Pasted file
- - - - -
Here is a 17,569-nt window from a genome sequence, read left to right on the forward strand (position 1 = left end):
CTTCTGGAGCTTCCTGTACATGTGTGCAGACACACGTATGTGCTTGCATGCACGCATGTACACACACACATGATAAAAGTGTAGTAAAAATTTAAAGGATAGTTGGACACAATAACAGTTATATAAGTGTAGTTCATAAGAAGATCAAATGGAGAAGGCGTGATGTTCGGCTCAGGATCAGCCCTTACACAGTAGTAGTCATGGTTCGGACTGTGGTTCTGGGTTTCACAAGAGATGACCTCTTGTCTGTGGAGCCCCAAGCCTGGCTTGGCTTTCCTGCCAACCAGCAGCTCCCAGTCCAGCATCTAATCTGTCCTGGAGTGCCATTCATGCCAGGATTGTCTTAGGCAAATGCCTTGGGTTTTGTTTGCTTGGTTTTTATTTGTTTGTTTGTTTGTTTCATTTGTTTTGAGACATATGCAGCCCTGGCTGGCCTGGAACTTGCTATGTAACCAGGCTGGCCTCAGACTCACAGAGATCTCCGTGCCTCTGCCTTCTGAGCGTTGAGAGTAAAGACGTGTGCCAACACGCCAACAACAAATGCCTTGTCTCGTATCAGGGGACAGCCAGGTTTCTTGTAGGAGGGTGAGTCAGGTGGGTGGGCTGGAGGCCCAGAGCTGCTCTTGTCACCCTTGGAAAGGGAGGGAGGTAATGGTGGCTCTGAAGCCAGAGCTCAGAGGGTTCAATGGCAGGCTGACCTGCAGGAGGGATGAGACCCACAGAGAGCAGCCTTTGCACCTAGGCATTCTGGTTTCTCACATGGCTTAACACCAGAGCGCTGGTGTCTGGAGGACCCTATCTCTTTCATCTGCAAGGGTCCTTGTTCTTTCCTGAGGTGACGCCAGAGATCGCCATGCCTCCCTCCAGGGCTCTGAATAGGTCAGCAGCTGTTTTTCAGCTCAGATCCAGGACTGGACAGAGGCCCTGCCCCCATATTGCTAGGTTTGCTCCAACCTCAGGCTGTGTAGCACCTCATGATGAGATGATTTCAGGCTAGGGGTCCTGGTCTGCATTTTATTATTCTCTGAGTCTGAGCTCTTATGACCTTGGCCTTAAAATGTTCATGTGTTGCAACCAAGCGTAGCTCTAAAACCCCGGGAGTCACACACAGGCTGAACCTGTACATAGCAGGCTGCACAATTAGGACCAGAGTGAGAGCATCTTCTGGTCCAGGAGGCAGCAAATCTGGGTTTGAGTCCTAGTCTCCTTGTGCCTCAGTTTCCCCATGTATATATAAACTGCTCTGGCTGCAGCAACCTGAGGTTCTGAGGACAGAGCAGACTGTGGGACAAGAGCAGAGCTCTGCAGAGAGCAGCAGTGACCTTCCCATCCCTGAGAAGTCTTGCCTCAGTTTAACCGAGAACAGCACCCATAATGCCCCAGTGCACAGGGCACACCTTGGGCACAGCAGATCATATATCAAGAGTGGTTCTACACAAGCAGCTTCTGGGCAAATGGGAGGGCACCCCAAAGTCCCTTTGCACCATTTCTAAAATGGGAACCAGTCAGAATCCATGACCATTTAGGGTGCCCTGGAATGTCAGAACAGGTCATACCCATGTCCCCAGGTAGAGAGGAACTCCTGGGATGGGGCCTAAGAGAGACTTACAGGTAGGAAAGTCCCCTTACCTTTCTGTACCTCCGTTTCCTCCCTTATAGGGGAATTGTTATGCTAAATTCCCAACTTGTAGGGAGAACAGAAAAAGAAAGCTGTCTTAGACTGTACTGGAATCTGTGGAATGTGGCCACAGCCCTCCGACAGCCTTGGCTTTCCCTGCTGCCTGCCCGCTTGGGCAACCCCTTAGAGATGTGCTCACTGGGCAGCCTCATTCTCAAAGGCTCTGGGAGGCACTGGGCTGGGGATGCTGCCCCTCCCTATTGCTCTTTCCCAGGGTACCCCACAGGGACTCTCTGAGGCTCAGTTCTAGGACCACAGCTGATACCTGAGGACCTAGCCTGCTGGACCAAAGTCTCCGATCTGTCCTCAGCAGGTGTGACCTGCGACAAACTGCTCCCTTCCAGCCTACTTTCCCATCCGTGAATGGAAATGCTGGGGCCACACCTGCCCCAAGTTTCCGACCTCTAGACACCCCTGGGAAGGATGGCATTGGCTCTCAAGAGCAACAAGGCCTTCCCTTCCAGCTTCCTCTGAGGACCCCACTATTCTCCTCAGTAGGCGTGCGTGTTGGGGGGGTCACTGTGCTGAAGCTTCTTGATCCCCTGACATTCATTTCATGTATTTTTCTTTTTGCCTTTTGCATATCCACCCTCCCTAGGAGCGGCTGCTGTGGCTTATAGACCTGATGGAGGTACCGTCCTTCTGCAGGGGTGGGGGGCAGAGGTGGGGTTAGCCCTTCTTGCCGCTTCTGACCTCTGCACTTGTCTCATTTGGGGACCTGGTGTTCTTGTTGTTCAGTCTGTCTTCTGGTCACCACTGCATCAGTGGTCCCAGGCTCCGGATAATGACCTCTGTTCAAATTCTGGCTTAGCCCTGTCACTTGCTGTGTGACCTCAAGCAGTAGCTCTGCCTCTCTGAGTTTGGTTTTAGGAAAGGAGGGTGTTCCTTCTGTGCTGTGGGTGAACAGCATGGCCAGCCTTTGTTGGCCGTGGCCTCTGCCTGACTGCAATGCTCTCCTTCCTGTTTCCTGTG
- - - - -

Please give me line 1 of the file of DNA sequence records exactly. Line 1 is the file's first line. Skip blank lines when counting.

Here is a 17,569-nt window from a genome sequence, read left to right on the forward strand (position 1 = left end):